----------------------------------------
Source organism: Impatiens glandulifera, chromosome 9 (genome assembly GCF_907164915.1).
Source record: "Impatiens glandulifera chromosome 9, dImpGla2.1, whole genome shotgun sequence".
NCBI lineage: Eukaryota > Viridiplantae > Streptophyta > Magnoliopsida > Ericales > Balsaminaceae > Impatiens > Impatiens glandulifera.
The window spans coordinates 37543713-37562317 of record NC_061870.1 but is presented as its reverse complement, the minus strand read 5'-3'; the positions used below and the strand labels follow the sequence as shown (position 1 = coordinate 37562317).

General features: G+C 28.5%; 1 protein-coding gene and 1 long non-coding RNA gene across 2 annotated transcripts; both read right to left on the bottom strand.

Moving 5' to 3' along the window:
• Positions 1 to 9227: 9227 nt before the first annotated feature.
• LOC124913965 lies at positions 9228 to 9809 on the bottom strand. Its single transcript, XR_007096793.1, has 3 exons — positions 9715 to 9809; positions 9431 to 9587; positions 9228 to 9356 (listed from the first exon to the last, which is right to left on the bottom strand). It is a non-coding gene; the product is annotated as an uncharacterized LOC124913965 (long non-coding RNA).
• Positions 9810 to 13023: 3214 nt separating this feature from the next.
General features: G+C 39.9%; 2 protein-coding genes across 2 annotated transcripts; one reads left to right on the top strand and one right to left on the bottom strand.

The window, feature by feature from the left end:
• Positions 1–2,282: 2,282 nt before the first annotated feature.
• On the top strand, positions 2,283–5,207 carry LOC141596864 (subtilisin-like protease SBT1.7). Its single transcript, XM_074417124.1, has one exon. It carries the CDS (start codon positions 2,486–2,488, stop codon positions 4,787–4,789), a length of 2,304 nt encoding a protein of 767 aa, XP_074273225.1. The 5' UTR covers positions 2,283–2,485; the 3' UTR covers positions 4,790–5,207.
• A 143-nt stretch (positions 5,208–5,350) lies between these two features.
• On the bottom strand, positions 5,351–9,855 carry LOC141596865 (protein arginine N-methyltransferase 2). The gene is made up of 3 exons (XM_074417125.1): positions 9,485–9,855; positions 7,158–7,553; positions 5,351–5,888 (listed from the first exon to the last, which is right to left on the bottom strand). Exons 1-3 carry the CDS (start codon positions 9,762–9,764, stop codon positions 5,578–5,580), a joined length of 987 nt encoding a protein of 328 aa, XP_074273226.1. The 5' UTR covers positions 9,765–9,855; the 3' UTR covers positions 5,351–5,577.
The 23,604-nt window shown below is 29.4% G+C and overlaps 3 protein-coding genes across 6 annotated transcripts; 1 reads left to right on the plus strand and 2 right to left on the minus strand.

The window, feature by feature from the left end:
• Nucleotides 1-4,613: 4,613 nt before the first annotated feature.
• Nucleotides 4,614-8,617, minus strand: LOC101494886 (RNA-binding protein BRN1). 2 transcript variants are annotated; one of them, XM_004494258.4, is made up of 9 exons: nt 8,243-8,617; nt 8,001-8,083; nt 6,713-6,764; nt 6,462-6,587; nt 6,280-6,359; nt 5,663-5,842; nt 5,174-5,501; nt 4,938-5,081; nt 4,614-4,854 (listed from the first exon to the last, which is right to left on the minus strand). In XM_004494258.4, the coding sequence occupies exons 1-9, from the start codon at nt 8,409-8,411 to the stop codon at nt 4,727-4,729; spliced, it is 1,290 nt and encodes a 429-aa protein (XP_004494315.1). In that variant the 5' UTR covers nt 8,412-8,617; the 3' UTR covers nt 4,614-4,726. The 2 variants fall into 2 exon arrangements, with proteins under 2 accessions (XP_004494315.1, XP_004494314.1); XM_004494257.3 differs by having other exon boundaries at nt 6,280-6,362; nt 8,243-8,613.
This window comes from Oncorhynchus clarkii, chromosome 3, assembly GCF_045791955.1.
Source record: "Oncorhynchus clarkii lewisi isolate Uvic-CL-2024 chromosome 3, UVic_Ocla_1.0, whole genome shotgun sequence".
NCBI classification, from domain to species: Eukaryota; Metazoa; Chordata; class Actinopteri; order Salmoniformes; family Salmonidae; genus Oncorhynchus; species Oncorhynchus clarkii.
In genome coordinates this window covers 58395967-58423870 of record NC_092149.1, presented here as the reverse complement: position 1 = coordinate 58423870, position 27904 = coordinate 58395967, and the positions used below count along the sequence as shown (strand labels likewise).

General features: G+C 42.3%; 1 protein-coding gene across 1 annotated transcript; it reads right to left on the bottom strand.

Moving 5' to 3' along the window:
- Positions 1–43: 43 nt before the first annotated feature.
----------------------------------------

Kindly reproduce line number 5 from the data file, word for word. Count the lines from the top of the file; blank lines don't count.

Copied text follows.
General features: G+C 28.5%; 1 protein-coding gene and 1 long non-coding RNA gene across 2 annotated transcripts; both read right to left on the bottom strand.